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Classic Network Utilities

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There are at lease a dozen of classic network tools. Among them are:

Several network utilities are can pipable (netcat can create pipelines across network):

In Jan 2007 I added the page about TCP/IP troubleshooting tools to complement this page

A very good list of free network tools can be found at Top 100 Network Security Tools

Dr. Nikolai Bezroukov


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Old News ;-)

[Jun 10, 2010] Deep-protocol analysis of UNIX networks

[Jun 08, 2010 | developerWorks
Parsing the raw data to understand the content

Another way to process the content from tcpdump is to save the raw network packet data to a file and then process the file to find and decode the information that you want.

There are a number of modules in different languages that provide functionality for reading and decoding the data captured by tcpdump and snoop. For example, within Perl, there are two modules: Net::SnoopLog (for snoop) and Net::TcpDumpLog (for tcpdump). These will read the raw data content. The basic interfaces for both of these modules is the same.

To start, first you need to create a binary record of the packets going past on the network by writing out the data to a file using either snoop or tcpdump. For this example, we'll use tcpdump and the Net::TcpDumpLog module: $ tcpdump -w packets.raw.

Once you have amassed the network data, you can start to process the network data contents to find the information you want. The Net::TcpDumpLog parses the raw network data saved by tcpdump. Because the data is in it's raw binary format, parsing the information requires processing this binary data. For convenience, another suite of modules, NetPacket::*, provides decoding of the raw data.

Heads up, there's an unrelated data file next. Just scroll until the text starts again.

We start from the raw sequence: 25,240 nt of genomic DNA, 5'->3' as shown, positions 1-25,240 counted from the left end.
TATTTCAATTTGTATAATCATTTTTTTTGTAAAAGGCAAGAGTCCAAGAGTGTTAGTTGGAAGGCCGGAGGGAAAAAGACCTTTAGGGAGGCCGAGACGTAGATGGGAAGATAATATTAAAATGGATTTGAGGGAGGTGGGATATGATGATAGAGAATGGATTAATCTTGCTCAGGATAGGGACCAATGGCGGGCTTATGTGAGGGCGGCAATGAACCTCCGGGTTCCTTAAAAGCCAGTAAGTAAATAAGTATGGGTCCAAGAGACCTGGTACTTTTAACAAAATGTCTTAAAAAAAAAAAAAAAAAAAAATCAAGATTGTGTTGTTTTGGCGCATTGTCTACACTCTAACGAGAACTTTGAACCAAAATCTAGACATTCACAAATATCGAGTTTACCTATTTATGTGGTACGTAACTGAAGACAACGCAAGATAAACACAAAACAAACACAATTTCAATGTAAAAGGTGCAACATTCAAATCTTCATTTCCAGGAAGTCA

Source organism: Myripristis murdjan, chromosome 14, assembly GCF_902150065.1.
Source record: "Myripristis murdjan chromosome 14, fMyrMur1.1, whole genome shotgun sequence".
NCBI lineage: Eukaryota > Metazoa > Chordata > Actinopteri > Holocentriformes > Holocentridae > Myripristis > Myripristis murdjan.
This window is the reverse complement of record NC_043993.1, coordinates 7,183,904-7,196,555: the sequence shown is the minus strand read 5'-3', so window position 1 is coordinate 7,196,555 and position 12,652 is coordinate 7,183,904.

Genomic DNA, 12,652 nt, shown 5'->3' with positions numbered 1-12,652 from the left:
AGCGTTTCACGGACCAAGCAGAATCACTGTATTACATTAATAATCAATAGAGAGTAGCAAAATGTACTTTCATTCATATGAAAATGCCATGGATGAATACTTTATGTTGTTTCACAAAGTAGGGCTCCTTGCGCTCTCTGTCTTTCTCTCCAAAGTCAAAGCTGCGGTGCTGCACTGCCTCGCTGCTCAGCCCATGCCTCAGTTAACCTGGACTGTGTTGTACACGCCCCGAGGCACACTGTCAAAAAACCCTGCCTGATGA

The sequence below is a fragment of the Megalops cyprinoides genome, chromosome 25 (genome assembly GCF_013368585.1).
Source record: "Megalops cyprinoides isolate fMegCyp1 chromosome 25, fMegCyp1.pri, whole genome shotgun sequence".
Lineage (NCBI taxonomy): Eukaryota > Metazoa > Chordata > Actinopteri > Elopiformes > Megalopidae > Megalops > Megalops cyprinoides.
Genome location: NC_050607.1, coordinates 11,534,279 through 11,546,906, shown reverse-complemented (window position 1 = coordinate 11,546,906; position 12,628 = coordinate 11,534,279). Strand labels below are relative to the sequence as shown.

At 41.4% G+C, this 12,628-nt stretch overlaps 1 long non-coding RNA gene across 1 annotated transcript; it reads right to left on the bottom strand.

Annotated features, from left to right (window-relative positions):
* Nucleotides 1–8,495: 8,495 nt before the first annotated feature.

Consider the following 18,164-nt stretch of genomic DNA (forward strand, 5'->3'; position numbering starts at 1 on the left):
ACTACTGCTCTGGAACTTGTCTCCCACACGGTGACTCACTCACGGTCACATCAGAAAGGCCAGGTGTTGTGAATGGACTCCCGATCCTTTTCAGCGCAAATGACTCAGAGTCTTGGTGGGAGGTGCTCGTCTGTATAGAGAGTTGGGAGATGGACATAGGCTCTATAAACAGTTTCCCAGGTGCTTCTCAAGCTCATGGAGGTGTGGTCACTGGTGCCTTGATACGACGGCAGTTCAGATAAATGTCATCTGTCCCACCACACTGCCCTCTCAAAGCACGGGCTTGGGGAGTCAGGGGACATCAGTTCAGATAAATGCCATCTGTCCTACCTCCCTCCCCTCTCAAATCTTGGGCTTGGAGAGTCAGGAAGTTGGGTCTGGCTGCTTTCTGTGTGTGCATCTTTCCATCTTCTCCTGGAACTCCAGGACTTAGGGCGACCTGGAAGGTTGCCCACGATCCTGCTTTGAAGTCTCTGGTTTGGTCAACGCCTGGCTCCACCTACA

For example, Listing 8 shows a simple script that prints out the IP address information for all of the packets.

Listing 8. Simple script that prints out the IP address info for all packets
use Net::TcpDumpLog;
    
use NetPacket::Ethernet;
    
use NetPacket::IP;

    
my $log = Net::TcpDumpLog->new();
 
$log->read("packets.raw");
 
 
foreach my $index ($log->indexes)
       
{
    
    my $packet = $log->data($index);
           

    my $ethernet = NetPacket::Ethernet->decode($packet);

  
    if ($ethernet->{type} == 0x0800)
       
    {
    
        my $ip = NetPacket::IP->decode($ethernet->{data});
          

    
        printf("  %s to %s protocol %s \n",
               $ip->{src_ip},$ip->{dest_ip},$ip->{proto});
   }

} 
The first part is to extract each packet. The Net::TcpDumpLog module serializes each packet, so that we can read each packet by using the packet ID. The data() method then returns the raw data for the entire packet.

As with the output from snoop, we have to extract each of the blocks of data from the raw network packet information. So in this example, we first need to extract the ethernet packet, including the data payload, from the raw network packet. The NetPacket::Ethernet module does this for us.

Since we are looking for IP packets, we can check for IP packets by looking at the Ethernet packet type. IP packets have an ID of 0x0800.

The NetPacket::IP module can then be used to extract the IP information from the data payload of the Ethernet packet. The module provides the source IP, destination IP and protocol information, among others, which we can then print.

Using this basic framework you can perform more complex lookups and decoding that do not rely on the automated solutions provided by tcpdump or snoop. For example, if you suspect that there is HTTP traffic going past on a non-standard port (i.e., not port 80), you could look for the string HTTP on ports other than 80 from the suspected host IP using the script in Listing 9.


Listing 9. Looking for strong HHTP on ports other than 80
use Net::TcpDumpLog;
    
use NetPacket::Ethernet;
    
use NetPacket::IP;
    
use NetPacket::TCP;
    

    
my $log = Net::TcpDumpLog->new();
       
$log->read("packets.raw");
       

    
foreach my $index ($log->indexes)
       
{
    
    my $packet = $log->data($index);
       

    
    my $ethernet = NetPacket::Ethernet->decode($packet);
       

    
    if ($ethernet->{type} == 0x0800)
       
    {
    
        my $ip = NetPacket::IP->decode($ethernet->{data});
          

    
        if ($ip->{src_ip} eq '192.168.0.2')
       
        {
    
            if ($ip->{proto} == 6)
       
            {
    
                my $tcp = NetPacket::TCP->decode($ip->{data});
       
                if (($tcp->{src_port} != 80) &&
               
                    ($tcp->{data} =~ m/HTTP/))
       
                {
    
                    print("Found HTTP traffic on non-port 80\n");
    
                    printf("%s (port: %d) to %s (port: %d)\n%s\n",